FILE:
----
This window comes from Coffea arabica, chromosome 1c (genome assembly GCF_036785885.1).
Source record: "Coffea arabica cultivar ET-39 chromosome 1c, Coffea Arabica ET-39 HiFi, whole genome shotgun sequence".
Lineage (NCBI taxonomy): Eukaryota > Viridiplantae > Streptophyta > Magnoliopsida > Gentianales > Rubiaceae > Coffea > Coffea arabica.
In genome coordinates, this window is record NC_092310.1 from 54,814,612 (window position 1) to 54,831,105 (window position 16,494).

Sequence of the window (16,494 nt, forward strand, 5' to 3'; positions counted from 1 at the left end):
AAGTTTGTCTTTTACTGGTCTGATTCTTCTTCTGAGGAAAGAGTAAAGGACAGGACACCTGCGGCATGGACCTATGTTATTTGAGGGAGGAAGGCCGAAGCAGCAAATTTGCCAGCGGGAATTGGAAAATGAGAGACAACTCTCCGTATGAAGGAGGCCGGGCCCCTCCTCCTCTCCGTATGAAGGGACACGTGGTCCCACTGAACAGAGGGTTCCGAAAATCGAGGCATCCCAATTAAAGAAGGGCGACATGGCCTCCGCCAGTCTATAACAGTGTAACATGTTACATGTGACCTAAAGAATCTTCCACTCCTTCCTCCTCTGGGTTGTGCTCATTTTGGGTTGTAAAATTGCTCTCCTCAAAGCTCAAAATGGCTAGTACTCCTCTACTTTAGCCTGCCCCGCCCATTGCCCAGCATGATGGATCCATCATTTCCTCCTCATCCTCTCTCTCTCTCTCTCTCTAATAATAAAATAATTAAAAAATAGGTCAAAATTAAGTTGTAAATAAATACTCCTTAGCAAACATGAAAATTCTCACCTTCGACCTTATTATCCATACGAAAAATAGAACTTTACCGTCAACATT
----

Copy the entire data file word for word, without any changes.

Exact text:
This window comes from Coffea arabica, chromosome 1c (genome assembly GCF_036785885.1).
Source record: "Coffea arabica cultivar ET-39 chromosome 1c, Coffea Arabica ET-39 HiFi, whole genome shotgun sequence".
Lineage (NCBI taxonomy): Eukaryota > Viridiplantae > Streptophyta > Magnoliopsida > Gentianales > Rubiaceae > Coffea > Coffea arabica.
In genome coordinates, this window is record NC_092310.1 from 54,814,612 (window position 1) to 54,831,105 (window position 16,494).

Sequence of the window (16,494 nt, forward strand, 5' to 3'; positions counted from 1 at the left end):
AAGTTTGTCTTTTACTGGTCTGATTCTTCTTCTGAGGAAAGAGTAAAGGACAGGACACCTGCGGCATGGACCTATGTTATTTGAGGGAGGAAGGCCGAAGCAGCAAATTTGCCAGCGGGAATTGGAAAATGAGAGACAACTCTCCGTATGAAGGAGGCCGGGCCCCTCCTCCTCTCCGTATGAAGGGACACGTGGTCCCACTGAACAGAGGGTTCCGAAAATCGAGGCATCCCAATTAAAGAAGGGCGACATGGCCTCCGCCAGTCTATAACAGTGTAACATGTTACATGTGACCTAAAGAATCTTCCACTCCTTCCTCCTCTGGGTTGTGCTCATTTTGGGTTGTAAAATTGCTCTCCTCAAAGCTCAAAATGGCTAGTACTCCTCTACTTTAGCCTGCCCCGCCCATTGCCCAGCATGATGGATCCATCATTTCCTCCTCATCCTCTCTCTCTCTCTCTCTCTAATAATAAAATAATTAAAAAATAGGTCAAAATTAAGTTGTAAATAAATACTCCTTAGCAAACATGAAAATTCTCACCTTCGACCTTATTATCCATACGAAAAATAGAACTTTACCGTCAACATT